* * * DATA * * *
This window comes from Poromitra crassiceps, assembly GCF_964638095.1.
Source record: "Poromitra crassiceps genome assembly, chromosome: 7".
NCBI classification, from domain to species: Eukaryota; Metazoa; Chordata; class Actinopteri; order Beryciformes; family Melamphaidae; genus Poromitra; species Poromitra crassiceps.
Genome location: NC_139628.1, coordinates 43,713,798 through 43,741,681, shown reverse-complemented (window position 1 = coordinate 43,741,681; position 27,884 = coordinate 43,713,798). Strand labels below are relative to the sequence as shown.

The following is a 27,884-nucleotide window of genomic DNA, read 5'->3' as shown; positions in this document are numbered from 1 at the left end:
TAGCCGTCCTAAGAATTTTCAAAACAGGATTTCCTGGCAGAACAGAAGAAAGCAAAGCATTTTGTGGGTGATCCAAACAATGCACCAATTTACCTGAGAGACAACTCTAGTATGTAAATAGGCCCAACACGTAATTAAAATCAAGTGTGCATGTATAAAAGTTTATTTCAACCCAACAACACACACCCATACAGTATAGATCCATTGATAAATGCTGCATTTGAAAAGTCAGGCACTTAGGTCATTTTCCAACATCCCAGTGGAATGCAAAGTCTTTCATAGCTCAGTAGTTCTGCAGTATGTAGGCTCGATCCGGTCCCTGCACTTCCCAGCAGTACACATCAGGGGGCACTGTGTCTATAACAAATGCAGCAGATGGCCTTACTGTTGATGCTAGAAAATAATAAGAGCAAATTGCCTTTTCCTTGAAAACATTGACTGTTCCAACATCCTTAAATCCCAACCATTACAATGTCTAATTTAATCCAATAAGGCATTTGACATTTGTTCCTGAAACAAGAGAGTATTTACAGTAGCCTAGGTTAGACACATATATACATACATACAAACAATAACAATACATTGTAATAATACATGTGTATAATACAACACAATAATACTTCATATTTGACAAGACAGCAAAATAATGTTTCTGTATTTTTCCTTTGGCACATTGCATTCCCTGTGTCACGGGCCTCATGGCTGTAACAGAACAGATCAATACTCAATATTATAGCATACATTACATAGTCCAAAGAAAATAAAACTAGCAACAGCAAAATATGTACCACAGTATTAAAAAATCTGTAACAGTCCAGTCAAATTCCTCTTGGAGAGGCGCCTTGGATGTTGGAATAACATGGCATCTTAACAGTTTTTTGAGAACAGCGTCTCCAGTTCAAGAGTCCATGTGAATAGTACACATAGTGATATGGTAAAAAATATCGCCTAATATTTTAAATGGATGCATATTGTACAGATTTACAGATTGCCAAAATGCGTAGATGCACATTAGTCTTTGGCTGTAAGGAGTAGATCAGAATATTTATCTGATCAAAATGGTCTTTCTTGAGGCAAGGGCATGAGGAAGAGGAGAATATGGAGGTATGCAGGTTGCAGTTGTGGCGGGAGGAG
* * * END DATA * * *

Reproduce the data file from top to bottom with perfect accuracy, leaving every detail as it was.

This window comes from Poromitra crassiceps, assembly GCF_964638095.1.
Source record: "Poromitra crassiceps genome assembly, chromosome: 7".
NCBI classification, from domain to species: Eukaryota; Metazoa; Chordata; class Actinopteri; order Beryciformes; family Melamphaidae; genus Poromitra; species Poromitra crassiceps.
Genome location: NC_139628.1, coordinates 43,713,798 through 43,741,681, shown reverse-complemented (window position 1 = coordinate 43,741,681; position 27,884 = coordinate 43,713,798). Strand labels below are relative to the sequence as shown.

The following is a 27,884-nucleotide window of genomic DNA, read 5'->3' as shown; positions in this document are numbered from 1 at the left end:
TAGCCGTCCTAAGAATTTTCAAAACAGGATTTCCTGGCAGAACAGAAGAAAGCAAAGCATTTTGTGGGTGATCCAAACAATGCACCAATTTACCTGAGAGACAACTCTAGTATGTAAATAGGCCCAACACGTAATTAAAATCAAGTGTGCATGTATAAAAGTTTATTTCAACCCAACAACACACACCCATACAGTATAGATCCATTGATAAATGCTGCATTTGAAAAGTCAGGCACTTAGGTCATTTTCCAACATCCCAGTGGAATGCAAAGTCTTTCATAGCTCAGTAGTTCTGCAGTATGTAGGCTCGATCCGGTCCCTGCACTTCCCAGCAGTACACATCAGGGGGCACTGTGTCTATAACAAATGCAGCAGATGGCCTTACTGTTGATGCTAGAAAATAATAAGAGCAAATTGCCTTTTCCTTGAAAACATTGACTGTTCCAACATCCTTAAATCCCAACCATTACAATGTCTAATTTAATCCAATAAGGCATTTGACATTTGTTCCTGAAACAAGAGAGTATTTACAGTAGCCTAGGTTAGACACATATATACATACATACAAACAATAACAATACATTGTAATAATACATGTGTATAATACAACACAATAATACTTCATATTTGACAAGACAGCAAAATAATGTTTCTGTATTTTTCCTTTGGCACATTGCATTCCCTGTGTCACGGGCCTCATGGCTGTAACAGAACAGATCAATACTCAATATTATAGCATACATTACATAGTCCAAAGAAAATAAAACTAGCAACAGCAAAATATGTACCACAGTATTAAAAAATCTGTAACAGTCCAGTCAAATTCCTCTTGGAGAGGCGCCTTGGATGTTGGAATAACATGGCATCTTAACAGTTTTTTGAGAACAGCGTCTCCAGTTCAAGAGTCCATGTGAATAGTACACATAGTGATATGGTAAAAAATATCGCCTAATATTTTAAATGGATGCATATTGTACAGATTTACAGATTGCCAAAATGCGTAGATGCACATTAGTCTTTGGCTGTAAGGAGTAGATCAGAATATTTATCTGATCAAAATGGTCTTTCTTGAGGCAAGGGCATGAGGAAGAGGAGAATATGGAGGTATGCAGGTTGCAGTTGTGGCGGGAGGAG